The New Frontier of Price Optimization

Optimization and Scaling


Tullika Tiwary

3 years ago | 2 min read

What would be the price of our product or service? This question has bothered businesses forever. Several pricing models have been spawned as a result. But the concept of price optimization is a fairly new one. At least to businesses that are not in the hospitality or airline sector.  

Price optimization hasn’t been popular as it requires vast amounts of data on the internal processes, customers, and competitor’s behaviors. And it also takes a lot of time and effort to compute this data to create an optimum pricing model. All this is changing now, thanks to the role of AI and machine learning in the price optimization process.

For example, three researchers at MIT have developed a way for optimizing the prices of hundreds of products in an inventory on a non-stop basis. Data is available at the businesses’ fingertips, and there is an increase in computing speeds too. 

While conducting trials with three online retailers, the researchers succeeded in increasing the retailer's profit, revenue, and market share by more than 10 percent. Although the trial was conducted with online retailers, the price optimization solution is also viable for brick and mortar businesses. 

Machine learning solutions help in price optimization in three steps:


Since some of the products in the retailer's inventory have never been tried for price optimization, it becomes necessary to rely on historical records and sales patterns of similar products. This is exactly what the MIT algorithm does through a machine learning technique called the regression tree. 

It analyzes clusters of products similar in sales characteristics to the one being optimized. Then the regression tree, which generates a set of 'what-if' questions, analyzes the price-demand dynamic. Using this data, a new optimized price is determined. 

Learning Curve

The next step in the price optimization process is the algorithm comparing the price determined above to the real-time sales. The pricing curve is redrawn to match actual results with the predictions. At the end of this step, the algorithm knows how successful the price was in increasing sales. The price-demand curve is then redrawn.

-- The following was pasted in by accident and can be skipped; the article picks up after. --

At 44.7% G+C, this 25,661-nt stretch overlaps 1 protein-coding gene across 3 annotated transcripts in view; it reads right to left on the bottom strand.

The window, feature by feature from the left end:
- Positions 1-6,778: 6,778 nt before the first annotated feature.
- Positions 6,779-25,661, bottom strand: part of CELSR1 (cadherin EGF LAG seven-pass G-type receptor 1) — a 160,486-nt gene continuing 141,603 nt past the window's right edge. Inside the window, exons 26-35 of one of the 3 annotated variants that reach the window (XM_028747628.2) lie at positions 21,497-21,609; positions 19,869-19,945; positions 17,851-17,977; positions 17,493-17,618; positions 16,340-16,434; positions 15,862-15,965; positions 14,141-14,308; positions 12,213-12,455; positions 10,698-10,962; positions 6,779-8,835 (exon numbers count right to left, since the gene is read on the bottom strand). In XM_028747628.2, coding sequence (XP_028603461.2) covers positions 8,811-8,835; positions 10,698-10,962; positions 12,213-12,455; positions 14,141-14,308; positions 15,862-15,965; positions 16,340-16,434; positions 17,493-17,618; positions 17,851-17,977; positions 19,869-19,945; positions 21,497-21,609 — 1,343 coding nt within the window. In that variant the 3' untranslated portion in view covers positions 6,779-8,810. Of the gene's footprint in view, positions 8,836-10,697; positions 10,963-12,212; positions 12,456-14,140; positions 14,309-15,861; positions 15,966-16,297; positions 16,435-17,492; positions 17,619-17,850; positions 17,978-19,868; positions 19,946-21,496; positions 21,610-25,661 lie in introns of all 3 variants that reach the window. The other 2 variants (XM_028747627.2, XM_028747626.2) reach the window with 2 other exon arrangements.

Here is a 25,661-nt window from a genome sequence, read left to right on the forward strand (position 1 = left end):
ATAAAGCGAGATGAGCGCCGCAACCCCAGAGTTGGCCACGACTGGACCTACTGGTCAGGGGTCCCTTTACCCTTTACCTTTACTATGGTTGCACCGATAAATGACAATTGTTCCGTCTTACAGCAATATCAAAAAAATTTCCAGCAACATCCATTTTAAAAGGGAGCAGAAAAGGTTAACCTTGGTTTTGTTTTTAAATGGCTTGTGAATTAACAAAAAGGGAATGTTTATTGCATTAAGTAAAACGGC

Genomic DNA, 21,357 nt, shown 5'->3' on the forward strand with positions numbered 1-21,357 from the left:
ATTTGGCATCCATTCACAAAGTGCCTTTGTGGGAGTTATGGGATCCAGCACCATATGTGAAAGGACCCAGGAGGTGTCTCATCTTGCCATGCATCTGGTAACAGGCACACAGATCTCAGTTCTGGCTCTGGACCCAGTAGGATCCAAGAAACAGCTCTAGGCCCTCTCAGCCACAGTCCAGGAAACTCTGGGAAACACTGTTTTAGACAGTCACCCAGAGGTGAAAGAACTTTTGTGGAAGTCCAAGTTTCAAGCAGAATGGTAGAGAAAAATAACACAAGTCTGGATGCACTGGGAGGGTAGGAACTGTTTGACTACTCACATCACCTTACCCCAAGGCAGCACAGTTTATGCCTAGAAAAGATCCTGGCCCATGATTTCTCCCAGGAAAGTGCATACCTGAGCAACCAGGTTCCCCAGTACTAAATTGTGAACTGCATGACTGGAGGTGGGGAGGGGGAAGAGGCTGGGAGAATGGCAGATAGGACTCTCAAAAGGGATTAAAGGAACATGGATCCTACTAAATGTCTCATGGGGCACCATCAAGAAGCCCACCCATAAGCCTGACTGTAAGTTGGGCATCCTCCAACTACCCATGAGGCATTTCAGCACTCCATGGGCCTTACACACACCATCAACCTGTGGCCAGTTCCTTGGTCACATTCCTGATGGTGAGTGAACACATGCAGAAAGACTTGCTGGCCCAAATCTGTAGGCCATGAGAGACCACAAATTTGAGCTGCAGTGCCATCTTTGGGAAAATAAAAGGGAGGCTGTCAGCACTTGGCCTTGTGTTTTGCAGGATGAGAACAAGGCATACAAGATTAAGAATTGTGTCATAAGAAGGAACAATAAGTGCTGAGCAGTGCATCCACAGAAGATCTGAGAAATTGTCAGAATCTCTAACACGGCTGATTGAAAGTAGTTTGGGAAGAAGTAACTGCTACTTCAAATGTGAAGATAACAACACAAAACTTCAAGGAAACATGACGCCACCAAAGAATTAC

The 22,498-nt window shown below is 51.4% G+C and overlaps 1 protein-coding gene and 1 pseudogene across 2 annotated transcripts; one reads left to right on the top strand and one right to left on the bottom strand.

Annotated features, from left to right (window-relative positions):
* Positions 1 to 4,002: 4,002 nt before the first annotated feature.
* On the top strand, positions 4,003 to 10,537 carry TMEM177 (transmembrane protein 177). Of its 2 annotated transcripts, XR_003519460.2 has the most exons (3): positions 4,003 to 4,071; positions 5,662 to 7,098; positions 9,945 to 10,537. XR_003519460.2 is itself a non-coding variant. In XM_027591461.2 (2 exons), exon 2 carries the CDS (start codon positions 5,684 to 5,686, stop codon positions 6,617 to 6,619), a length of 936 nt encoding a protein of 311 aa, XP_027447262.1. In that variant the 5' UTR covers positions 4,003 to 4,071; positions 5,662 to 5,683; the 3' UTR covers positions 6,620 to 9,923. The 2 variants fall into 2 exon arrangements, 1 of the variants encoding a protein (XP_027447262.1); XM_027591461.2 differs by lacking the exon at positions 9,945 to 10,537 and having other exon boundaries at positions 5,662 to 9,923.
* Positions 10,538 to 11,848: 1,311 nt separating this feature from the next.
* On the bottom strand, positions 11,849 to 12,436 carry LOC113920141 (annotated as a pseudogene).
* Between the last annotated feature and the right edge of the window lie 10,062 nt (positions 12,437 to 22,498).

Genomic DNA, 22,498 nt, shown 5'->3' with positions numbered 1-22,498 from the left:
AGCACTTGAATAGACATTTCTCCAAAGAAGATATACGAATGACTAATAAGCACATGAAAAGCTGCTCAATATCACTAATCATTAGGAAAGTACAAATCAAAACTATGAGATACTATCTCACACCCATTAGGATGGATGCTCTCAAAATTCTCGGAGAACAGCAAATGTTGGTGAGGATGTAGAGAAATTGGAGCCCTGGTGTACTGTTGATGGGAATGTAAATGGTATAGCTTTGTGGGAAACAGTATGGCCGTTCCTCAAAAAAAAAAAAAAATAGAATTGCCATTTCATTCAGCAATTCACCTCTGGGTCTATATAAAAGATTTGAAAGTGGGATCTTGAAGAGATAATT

Optimization and Scaling

After several rounds of learning, the optimum price of the products is determined. The curve is applied through hundreds of items at different periods. 

There are several price optimization tools in the market like this one by Intelligence node that help retailers maximize sales and profits. It helps companies stay updated on competitors' price strategies and deals. 

There are several advantages to using machine learning for price optimization, including:

  • Machine learning software takes into account a large number of products and analyzes the most minute criteria. There are several parameters, channels, and sources that the algorithm studies. Such fine detailing is impossible through manual means.
  • It’s well known that changing the price of a product can affect the sales of other products. Such levels of predictions are difficult for a human to make, but not for machine learning solutions. 
  • Companies can also change the different KPIs and see how the different pricing models turn out.
  • The large amount of data analyzed helps the algorithm predict pricing trends. This helps companies make relevant pricing decisions.
  • Machine learning solutions can gather significant information about competitors pricing through websites and social media. They also help collect data about the discounts, deals, customer response to prices, and other key factors. 

A study by Bain shows that the top-performing retailers in the market are those that have a dynamic pricing strategy. So, understanding the reaction customers will have to your pricing models is essential. This is only possible through adapting machine learning solutions for price optimization.

They use the major key pricing variables like inventory, season, competitors pricing, etc. to create effective pricing models.

Originally published here.


Created by

Tullika Tiwary







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